Parkinson's Brain Implant Approved

Originally Published MDDI February 2002NEWS & ANALYSIS James Dickinson

February 1, 2002

2 Min Read
Parkinson's Brain Implant Approved

Originally Published MDDI February 2002


James Dickinson

Activa Parkinson's Control Therapy uses two surgically implanted medical devices, which are similar to pacemakers.

FDA in January approved expanded labeling for a Medtronic deep-brain stimulator, the Activa Parkinson's Control System originally approved in 1997. Based on new clinical studies, the new labeling provides for use of the device in both sides of the brain to help control symptoms of advanced Parkinson's disease that can't be adequately controlled with medication.

The 1997 approval was for use in one side of the brain to help control tremors on one side of the body.

The Activa system, FDA said, consists of electrodes that are implanted into the brain and connected by leads under the skin to a pulse generator implanted in the abdomen or chest. The pulse generator sends a constant stream of tiny electrical pulses to the brain, blocking tremors. When the device is implanted in both sides of the brain, two separate systems are used.

To turn the stimulator on and off, FDA said, the patient holds a magnet over the pulse generator. The generator must be replaced every three to five years, the life of the battery.

Some 160 patients with advanced Parkinson's disease were enrolled at 18 medical centers in the United States, Canada, Australia, and Europe. The device was implanted bilaterally in 134 patients. The implant procedures were done simultaneously or in stages. The patients were followed for approximately one year.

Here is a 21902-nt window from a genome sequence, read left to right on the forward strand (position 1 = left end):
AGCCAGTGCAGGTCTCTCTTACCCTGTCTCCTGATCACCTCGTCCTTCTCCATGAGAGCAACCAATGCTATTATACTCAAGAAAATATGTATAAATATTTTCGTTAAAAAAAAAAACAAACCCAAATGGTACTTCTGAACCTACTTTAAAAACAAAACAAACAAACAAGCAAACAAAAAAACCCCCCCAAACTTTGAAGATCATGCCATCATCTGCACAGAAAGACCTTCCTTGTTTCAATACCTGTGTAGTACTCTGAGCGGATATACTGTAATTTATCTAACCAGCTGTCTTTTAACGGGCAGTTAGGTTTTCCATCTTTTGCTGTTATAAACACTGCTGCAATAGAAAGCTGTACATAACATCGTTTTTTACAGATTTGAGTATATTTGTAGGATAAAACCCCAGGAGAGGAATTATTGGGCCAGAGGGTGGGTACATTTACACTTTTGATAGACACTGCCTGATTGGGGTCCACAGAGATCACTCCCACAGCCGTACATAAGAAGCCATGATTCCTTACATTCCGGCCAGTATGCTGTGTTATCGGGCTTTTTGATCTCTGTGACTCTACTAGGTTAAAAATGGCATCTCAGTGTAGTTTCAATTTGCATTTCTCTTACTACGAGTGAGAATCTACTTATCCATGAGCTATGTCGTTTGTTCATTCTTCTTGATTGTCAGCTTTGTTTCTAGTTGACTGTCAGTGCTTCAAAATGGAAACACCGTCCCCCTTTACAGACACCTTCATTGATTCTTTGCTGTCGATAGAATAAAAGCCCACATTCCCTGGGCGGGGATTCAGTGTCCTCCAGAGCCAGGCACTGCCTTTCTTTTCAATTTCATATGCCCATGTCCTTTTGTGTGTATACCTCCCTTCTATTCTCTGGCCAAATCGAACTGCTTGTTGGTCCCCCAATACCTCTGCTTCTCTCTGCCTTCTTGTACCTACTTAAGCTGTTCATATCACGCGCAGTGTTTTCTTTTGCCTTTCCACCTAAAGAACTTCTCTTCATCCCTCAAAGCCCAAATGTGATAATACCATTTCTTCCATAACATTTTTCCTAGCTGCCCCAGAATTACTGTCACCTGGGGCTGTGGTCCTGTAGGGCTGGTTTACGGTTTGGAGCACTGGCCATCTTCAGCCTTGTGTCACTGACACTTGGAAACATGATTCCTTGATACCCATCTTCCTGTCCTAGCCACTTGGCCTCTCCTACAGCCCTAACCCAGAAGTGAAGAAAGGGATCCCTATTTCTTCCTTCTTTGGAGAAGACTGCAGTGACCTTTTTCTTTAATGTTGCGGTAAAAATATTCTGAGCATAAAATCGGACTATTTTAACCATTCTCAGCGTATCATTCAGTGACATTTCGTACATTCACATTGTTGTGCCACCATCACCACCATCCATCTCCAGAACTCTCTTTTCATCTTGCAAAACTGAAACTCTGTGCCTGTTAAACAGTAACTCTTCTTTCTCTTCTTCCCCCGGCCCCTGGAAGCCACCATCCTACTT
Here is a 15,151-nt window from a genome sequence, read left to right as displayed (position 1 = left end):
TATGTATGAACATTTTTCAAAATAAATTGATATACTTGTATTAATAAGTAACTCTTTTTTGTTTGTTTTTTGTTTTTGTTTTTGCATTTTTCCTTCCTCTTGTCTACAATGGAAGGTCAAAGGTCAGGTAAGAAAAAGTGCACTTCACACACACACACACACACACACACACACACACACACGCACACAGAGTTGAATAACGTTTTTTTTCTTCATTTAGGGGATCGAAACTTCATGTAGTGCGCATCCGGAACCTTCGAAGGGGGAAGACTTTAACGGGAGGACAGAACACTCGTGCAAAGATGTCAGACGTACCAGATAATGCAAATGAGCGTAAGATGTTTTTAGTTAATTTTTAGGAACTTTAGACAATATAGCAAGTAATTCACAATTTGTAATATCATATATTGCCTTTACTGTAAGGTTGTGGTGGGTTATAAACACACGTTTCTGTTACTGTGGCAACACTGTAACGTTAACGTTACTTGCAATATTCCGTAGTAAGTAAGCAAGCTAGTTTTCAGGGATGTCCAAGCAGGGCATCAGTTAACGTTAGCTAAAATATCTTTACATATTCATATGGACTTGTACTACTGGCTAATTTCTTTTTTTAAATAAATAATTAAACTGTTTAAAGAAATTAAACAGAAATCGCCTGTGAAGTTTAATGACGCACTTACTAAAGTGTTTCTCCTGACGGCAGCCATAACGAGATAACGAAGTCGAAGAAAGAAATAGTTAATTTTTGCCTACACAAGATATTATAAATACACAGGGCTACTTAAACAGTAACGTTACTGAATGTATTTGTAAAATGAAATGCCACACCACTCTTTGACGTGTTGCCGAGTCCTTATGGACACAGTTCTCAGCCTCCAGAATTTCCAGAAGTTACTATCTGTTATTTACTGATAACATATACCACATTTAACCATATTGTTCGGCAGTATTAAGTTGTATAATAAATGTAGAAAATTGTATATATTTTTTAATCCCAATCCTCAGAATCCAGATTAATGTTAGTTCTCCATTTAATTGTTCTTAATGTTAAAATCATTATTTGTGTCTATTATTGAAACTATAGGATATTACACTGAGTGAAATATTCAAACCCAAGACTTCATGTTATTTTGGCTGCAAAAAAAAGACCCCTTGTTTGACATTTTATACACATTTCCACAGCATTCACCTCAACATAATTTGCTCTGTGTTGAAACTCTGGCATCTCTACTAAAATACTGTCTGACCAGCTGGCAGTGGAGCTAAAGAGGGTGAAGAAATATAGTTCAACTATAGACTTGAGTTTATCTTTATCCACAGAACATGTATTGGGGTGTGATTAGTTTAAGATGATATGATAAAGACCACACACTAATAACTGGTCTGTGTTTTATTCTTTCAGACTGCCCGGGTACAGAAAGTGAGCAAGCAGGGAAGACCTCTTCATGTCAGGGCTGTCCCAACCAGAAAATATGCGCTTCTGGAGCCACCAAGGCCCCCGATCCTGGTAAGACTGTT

During the study, FDA said, patients were evaluated for a variety of Parkinson's symptoms using a test for total motor skills, including hand movement, leg agility, facial expression, rigidity, tremor, and speech. They were tested with the Activa system turned on, both with and without medication. Total motor skills improved in nearly half the patients taking medication and approximately 90% of the patients not taking medication.

According to FDA, nearly all of the 160 patients enrolled in the study experienced one or more adverse events. During the entire study, 7.5% had bleeding into the brain; 11% had device-related infection; 10% had paralysis, and 8% had weakness. Some 37% of the adverse events were related to the Activa system. Six percent of the device-related adverse events were serious and ongoing, including a worsening of motor impairment and other Parkinson's symptoms.

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